SecurityWorldMarket

08/06/2024

Important focus on standards & patents for locking solutions

London, UK

Image Credit: Assa Abloy

It is hard to overstate the importance of standards in mechanical security. Yet in a world of evolving threats and regulations, it can be difficult to keep track of the most relevant certifications, and to identify which apply in different industries and regions, and for various applications. With its unique scope of expertise in local and global markets, Assa Abloy takes a strong stance on the subject in a concerted effort to help keep customers informed.

Many leading mechanical locking manufacturers operate in-house laboratories with testing protocols. These are usually designed to push every device and component to discover its limit, long before it ever reaches the market. This process is critical to the development cycle of any security product.

Important third party testing

However, stringent third-party testing of mechanical devices is even more important. A truly independent mark of quality and durability inspires consumer confidence in a solution they must trust to secure their workplace or home.

When specifying a new building or retrofitting an existing property to meet modern needs, compliance with security standards is a major component in local and regional building codes. Regulatory approval will depend on installing cylinders which meet or exceed agreed international and local industry standards.

Some certifications simply ensure that information is presented in a consistent, easily understandable way. Among these is DIN 18252. The German standard defines terminology, dimensions, requirements, test methods and marking – all to ensure that Euro profile cylinders are standardised and so interchangeable and replaceable.

Other standards, however, tell consumers more about the qualities of mechanical devices they are considering. These may assess the performance and durability of the cylinder itself, including when placed under stress or deliberate attack.

Defending the premises: locking strength and resistance

Two critical European standards require an independent assessment of a cylinder’s or padlock’s build quality and toughness:

EN 1303 

EN 1303 is a wide-ranging standard for mechanical security which covers both cylinders and their keys. It assures performance on criteria including strength, security, durability and corrosion resistance.

EN 1303 uses an 8-digit coding which reports on performance tests. Each digit refers to a product feature measured against the standard’s performance requirements (see figure, below). Compliance with EN 1303 doesn’t automatically indicate a high security standard.

The precise grading is decisive. The highest a cylinder can achieve is 1-6-0-B-0-6-D and the lowest is 1-4-0-0-0-1-0.

EN12320

EN 12320 applies to padlocks, padlock fittings and their keys. It specifies performance requirements and describes test methods for strength, endurance, safety and general operation.

EN 12320 establishes six grades for security – from grade 1 (low security) to 6 (maximum, only for rare cases) – based on performance tests for corrosion resistance, durability, key-related security and resistance to various forms of attack. To achieve any grade, all its criteria must be met or exceeded.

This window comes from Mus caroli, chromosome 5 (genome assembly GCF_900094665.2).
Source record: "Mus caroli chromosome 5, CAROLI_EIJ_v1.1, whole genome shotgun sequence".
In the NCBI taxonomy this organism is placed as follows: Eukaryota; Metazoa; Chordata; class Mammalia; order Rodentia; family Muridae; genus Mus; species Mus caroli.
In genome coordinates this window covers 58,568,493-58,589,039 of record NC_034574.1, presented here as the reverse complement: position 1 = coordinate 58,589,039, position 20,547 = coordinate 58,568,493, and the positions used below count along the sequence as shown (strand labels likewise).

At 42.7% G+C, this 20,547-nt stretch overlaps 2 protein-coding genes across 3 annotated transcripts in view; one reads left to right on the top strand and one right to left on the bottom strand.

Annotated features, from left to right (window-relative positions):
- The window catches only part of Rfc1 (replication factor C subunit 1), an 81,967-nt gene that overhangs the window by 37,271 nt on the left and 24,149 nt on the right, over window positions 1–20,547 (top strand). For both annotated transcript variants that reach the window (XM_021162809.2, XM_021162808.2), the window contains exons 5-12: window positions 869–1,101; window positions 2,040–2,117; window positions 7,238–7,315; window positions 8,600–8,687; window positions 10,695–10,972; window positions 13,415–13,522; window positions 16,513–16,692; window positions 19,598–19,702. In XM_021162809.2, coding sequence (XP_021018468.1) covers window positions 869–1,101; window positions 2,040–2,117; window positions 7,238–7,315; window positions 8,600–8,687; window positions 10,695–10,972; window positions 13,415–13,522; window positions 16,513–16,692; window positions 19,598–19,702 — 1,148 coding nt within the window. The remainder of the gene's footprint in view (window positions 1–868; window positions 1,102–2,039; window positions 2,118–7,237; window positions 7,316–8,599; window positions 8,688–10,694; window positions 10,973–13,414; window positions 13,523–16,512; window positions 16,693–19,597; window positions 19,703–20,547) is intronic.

Additional certifications

Attack resistance is assessed by two further certifications – particularly important for cylinders deployed in a high-security environment: TS 007 and SKG.

Administered by the UK’s Door & Hardware Federation, TS 007 (Technical Standard 007) specifies requirements for cylinders, door handles and other door hardware. It assesses locking cylinders’ vulnerability to any attacks which use skill and/or knowledge. A panel of independent locksmiths manually performs picking and bumping tests. EN 1303 attack resistance and key-related security (see above) are also considered.

TS 007 assesses high-security cylinders with 1 or 3 stars. TS 007***, the higher rating, also includes snapping attack resistance.

TS 007 is deployed in conjunction with the British Kitemark certification. The BSI KitemarkTM confirms testing has been independent and repeated; manufacturing quality is also audited.

SKG ratings are certified by an independent Dutch testing institute and recognized Europe-wide. A cylinder’s SKG rating indicates resistance to various common forms of destructive attack and key-related security. It is similar to EN 1303 but covers additional types of manipulation.

The rating is easily identified on the cylinder itself, marked with 2 or 3 stars. SKG***, the top level, resembles the top EN 1303 grading. Many insurance providers in the Netherlands now make it compulsory for insured houses to have SKG-rated locks.

Patent protection matters

Often overlooked, further assurance is provided when manufacturers deploy an active patent strategy. Patent protection offers greater control over the distribution and duplication of keys, which adds another layer of security for building owners and users.

Key duplication can then be restricted to authorized locksmiths and security partners, which reduces the likelihood of unauthorized key copies in circulation – and hence of unauthorised access to a property.

If cylinder designs are generic or sold with expired patents, the risk that valid keys fall into the wrong hands grows. Patents help, both by outlawing key copying and making it technically difficult to produce key blanks.

“Leading Assa Abloy mechanical locking solutions – including CY100, CY110, CYS10 and CYS00 – offer certified mechanical security and have active patent protection stretching almost into the 2040s,” explains Kirsi Solehmainen, Product Manager Mechanical Locking Solutions at Assa Abloy Opening Solutions EMEIA.


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